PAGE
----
Most gear chatter online tends to center around the endless and ultimately useless debate about which camera bodies are the best on the market and will transform you overnight into a photographic superhero combining the skills of Ansel Adams, Annie Leibovitz, and James Nachtwey into one without ever having to practice or learn your craft. But with all the focus on sensors and capture devices, we often pay far too little attention to each image's first port of entry: the lens.
Of course, it’s not completely illogical to think about the camera body first. We tend to think of ourselves as Nikon shooters, Canon shooters, Sony shooters, and so forth. We often identify to an unreasonable level with our chosen camera brand. And, after all, the camera body is where we usually see that big brand logo that announces to the world how we’ve chosen to define ourselves. The camera brands themselves market their lenses as simple accessories rather than drivers of the purchasing decision. If you Google Canon, you are likely to get a bunch of info about the R5 but have to dig much deeper to find info on the 50mm f/1.2 that mounts to it. But should this really be the case? Here are four simple reasons why you should consider your lens choices before deciding on which camera system to buy into.
High-quality lenses cost a lot of money. But “a lot” is a relative term and may vary depending on which system you buy into. Say, for instance, you have been shooting with an APS-C sized camera and have always dreamed about moving into full frame. Your Fuji X-T3 has served you well, but now, you want to move up to the new Nikon Z 7 II. By the way, I’m just using those two as an example and making no judgments on their quality or on whether that would be the right decision for you.
Now, let’s say that you are a prime shooter and will want a basic combination of a 35mm, 50mm, and 85mm primes. In Fuji APS-C terms, that would be a 23mm, 35mm, and 50mm to get the rough full frame equivalent.
The X-T3 body currently costs $999 on B&H. The Z 7 II costs $2996. Again, the increase is to be expected. One is an older camera, at least in today’s rapid technological terms, and the other was just announced. One is a full frame, the other is a crop sensor. So, let’s say you’re okay with paying a bit extra for the full frame body.
But, obviously, you can’t use a camera without a lens. So, let’s look at the costs of the primes. The prime range I listed earlier will set you back $846, $2,096, and $796 for the Nikon. The same would set you back $449, $499, and $449 for the Fuji. So, the full cost for the Nikon system would cost you $6,734, while the Fuji would cost you $2,396.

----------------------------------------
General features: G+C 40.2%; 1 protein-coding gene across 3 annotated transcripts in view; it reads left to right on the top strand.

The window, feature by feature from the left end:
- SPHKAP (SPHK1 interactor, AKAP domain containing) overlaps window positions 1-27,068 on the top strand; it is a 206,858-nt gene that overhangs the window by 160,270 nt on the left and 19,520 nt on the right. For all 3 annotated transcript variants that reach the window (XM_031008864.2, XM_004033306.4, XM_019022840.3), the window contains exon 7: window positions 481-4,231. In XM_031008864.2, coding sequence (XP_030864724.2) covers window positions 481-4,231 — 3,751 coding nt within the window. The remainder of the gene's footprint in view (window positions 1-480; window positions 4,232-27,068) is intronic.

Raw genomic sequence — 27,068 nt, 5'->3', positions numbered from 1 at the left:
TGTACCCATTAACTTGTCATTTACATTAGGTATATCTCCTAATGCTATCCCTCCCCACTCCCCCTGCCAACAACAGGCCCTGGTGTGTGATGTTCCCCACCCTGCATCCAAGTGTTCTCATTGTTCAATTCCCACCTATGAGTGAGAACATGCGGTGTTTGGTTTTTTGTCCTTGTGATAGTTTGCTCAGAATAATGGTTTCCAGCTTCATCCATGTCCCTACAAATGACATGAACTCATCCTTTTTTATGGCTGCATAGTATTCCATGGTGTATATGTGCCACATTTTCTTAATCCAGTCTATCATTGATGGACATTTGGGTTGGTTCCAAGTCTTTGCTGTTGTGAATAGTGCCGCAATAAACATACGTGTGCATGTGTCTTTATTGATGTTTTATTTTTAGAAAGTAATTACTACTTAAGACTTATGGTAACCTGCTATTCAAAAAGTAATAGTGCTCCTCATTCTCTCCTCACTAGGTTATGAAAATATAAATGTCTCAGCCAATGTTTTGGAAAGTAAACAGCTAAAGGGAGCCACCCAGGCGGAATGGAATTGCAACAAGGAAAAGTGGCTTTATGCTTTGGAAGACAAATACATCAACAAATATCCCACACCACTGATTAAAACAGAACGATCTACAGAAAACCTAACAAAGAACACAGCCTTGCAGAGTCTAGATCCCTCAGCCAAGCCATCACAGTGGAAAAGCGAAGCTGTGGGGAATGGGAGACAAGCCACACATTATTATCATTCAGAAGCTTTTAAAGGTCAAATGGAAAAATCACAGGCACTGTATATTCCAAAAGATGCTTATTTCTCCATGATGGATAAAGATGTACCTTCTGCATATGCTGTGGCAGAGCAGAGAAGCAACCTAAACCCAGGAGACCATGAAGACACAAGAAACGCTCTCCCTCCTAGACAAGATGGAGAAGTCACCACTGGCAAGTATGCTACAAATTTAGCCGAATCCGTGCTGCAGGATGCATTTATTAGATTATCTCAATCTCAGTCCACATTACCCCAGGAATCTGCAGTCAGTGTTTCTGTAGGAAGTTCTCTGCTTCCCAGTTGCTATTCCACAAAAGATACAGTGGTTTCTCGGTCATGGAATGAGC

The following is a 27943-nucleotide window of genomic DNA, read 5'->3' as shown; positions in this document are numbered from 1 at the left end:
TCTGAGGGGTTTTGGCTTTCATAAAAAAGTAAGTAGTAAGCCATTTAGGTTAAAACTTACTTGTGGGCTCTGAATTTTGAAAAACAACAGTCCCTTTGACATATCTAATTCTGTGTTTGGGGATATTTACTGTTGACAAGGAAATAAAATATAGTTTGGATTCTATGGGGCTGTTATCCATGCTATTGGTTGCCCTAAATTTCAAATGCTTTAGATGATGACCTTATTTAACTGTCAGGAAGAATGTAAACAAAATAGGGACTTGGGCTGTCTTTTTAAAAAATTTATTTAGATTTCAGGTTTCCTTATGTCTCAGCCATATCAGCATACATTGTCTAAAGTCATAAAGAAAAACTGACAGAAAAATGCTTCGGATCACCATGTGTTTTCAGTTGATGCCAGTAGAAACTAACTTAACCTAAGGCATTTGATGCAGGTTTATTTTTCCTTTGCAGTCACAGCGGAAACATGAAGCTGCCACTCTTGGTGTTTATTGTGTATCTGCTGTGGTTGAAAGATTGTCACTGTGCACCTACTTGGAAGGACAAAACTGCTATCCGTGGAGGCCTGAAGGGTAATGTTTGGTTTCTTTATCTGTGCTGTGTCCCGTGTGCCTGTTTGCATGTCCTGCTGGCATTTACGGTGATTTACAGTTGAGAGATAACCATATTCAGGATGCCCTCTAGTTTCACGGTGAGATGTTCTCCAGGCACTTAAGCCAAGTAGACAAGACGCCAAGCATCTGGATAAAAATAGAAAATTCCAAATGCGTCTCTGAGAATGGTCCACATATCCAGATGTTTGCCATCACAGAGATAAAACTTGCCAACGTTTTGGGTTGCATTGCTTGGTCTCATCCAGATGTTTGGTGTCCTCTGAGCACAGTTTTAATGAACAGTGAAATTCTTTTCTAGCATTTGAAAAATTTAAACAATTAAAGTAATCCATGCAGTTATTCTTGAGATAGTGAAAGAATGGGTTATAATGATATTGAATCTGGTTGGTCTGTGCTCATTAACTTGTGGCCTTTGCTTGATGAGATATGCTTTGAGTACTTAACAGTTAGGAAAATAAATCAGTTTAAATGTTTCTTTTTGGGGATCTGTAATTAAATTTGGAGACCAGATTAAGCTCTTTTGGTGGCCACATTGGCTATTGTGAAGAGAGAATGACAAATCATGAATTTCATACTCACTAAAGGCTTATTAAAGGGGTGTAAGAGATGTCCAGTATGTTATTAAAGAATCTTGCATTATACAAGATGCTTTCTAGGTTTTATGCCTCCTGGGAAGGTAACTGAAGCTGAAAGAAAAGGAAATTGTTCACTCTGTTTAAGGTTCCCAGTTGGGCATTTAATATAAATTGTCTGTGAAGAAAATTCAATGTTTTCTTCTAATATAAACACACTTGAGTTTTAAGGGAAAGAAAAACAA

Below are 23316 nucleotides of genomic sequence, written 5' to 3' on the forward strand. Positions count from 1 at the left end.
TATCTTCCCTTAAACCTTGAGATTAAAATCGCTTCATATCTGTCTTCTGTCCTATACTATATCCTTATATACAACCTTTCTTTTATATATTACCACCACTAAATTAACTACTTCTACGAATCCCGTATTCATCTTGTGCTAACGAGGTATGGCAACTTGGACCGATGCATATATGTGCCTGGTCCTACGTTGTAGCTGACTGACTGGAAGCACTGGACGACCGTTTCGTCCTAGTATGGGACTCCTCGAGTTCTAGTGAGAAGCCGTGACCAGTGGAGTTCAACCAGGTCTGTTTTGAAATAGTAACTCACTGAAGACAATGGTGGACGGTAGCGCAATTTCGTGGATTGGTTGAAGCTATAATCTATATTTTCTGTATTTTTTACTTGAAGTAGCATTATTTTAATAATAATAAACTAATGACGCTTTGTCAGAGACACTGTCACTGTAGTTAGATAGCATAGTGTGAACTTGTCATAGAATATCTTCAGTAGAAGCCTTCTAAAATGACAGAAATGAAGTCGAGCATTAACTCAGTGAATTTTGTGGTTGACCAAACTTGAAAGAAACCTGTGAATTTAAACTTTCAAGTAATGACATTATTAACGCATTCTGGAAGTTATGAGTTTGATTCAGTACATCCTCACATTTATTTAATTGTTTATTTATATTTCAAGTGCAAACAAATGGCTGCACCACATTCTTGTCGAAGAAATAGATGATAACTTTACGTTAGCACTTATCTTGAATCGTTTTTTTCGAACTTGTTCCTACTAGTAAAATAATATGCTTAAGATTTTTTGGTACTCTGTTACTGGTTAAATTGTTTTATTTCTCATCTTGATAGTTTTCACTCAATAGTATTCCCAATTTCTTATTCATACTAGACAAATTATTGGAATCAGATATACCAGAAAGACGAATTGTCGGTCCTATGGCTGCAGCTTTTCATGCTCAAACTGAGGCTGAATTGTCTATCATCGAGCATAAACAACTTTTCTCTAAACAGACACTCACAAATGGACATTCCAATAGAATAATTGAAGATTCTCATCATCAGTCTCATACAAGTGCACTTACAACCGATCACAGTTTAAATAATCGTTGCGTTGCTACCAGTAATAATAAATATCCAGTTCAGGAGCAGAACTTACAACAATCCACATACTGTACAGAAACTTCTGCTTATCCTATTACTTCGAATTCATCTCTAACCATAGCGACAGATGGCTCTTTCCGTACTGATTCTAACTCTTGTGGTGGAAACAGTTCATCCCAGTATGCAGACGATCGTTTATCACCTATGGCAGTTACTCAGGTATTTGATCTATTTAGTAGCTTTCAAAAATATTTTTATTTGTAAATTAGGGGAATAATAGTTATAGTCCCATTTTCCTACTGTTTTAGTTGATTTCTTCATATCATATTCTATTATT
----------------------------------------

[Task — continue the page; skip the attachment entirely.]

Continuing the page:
Now, I already know what you’re thinking. It’s not exactly an apples to apple comparison, because within each of those brands, you have a few options. For instance, the Nikkor Z 50mm f/1.2 S costs $,2096. But you can always opt instead for the Nikkor Z 50mm f/1.8 for only $596. Likewise, Fuji has multiple variations of their primes as well, so if you opt for the faster glass, you might find yourself paying just as much, if not more compared to the Nikon primes. All of which brings me to my next reason to consider your lens preferences before choosing a camera brand.
Do the Lenses Meet Your Use Case?
Just like camera bodies, the value of an individual lens is highly dependent on the person who ends up using it. Let’s build on our previous example. If you are someone who obsesses over bokeh (don’t we all) or someone who is going to be shooting a lot in low-light situations, choosing the Nikkor Z 50mm f/1.2 over the f/1.8 might make a lot of sense. For your use case, there is value in the wider aperture.
But not all camera systems have an f/1.2 option. Nikon itself didn’t have a 50mm f/1.2 for it’s Z system until this year. So if that is essential to your photography, then that might be a reason to go with a different brand regardless of how much you like the Z bodies.
Likewise, you might want to ask questions like how sharp a company's lenses are wide open. If you are like me and rarely go lower than f/2.8, even if a lens is capable of f/1.2, then this won’t be as big a deciding factor. But if a super-shallow depth of field is part of your workflow, you should make sure the system you are buying into has the lenses to support you.
As many times as we try to conjure up objective arguments to explain why our chosen camera brand is better than all the others, if we are being honest with ourselves, more often than not, it simply comes down to whether or not a camera feels right in our hand. This is a wholly subjective measure and not the type of thing brands can market on a spec sheet. But certain cameras just feel at home in our grip, while others seem to reject the very curvature of our hands.
The same applies to lenses. I’ll give you an example. I used to shoot the bulk of my work with a Nikon 24-120mm f/4G ED VR. It was a great general purpose lens, good for everyday photography and professional photography. As I mentioned earlier, I rarely go lower than f/2.8, so the f/4 on that lens wasn’t the absolute end of the world. It handled well for me and was just the right weight.